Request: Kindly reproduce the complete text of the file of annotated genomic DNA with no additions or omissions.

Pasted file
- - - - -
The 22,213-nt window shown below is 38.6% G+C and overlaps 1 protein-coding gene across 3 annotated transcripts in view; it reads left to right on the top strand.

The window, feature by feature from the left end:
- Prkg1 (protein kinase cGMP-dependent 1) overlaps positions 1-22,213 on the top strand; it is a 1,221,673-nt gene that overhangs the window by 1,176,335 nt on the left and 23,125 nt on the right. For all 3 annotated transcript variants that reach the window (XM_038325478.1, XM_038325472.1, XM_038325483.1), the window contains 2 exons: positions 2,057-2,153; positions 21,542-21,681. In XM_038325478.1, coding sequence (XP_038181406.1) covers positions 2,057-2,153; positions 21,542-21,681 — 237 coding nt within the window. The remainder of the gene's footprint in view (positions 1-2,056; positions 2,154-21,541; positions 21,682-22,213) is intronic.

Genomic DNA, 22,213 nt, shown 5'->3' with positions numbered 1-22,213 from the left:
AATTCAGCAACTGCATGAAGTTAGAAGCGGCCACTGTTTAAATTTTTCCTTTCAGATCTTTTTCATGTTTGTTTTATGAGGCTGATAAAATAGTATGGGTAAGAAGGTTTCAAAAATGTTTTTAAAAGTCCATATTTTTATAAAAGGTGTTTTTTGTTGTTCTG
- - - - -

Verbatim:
The 22,213-nt window shown below is 38.6% G+C and overlaps 1 protein-coding gene across 3 annotated transcripts in view; it reads left to right on the top strand.

The window, feature by feature from the left end:
- Prkg1 (protein kinase cGMP-dependent 1) overlaps positions 1-22,213 on the top strand; it is a 1,221,673-nt gene that overhangs the window by 1,176,335 nt on the left and 23,125 nt on the right. For all 3 annotated transcript variants that reach the window (XM_038325478.1, XM_038325472.1, XM_038325483.1), the window contains 2 exons: positions 2,057-2,153; positions 21,542-21,681. In XM_038325478.1, coding sequence (XP_038181406.1) covers positions 2,057-2,153; positions 21,542-21,681 — 237 coding nt within the window. The remainder of the gene's footprint in view (positions 1-2,056; positions 2,154-21,541; positions 21,682-22,213) is intronic.

Genomic DNA, 22,213 nt, shown 5'->3' with positions numbered 1-22,213 from the left:
AATTCAGCAACTGCATGAAGTTAGAAGCGGCCACTGTTTAAATTTTTCCTTTCAGATCTTTTTCATGTTTGTTTTATGAGGCTGATAAAATAGTATGGGTAAGAAGGTTTCAAAAATGTTTTTAAAAGTCCATATTTTTATAAAAGGTGTTTTTTGTTGTTCTG